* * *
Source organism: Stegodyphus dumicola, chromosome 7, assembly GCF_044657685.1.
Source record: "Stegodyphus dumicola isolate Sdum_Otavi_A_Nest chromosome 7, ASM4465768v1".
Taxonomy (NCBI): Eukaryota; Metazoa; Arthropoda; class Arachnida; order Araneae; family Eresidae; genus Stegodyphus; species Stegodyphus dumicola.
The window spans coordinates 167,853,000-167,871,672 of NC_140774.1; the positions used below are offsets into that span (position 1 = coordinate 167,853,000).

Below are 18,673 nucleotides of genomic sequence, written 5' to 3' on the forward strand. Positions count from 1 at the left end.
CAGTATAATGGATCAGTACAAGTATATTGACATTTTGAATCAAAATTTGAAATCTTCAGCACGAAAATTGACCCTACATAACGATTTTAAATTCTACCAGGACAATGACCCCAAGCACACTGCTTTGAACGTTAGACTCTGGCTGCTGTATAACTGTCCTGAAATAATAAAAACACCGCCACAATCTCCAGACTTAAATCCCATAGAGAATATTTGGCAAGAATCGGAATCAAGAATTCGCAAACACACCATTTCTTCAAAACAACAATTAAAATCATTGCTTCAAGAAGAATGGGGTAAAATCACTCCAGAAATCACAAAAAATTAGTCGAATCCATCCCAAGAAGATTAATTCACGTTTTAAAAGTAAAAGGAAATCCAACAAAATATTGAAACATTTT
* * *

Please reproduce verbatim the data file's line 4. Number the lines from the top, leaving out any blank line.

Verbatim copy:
The window spans coordinates 167,853,000-167,871,672 of NC_140774.1; the positions used below are offsets into that span (position 1 = coordinate 167,853,000).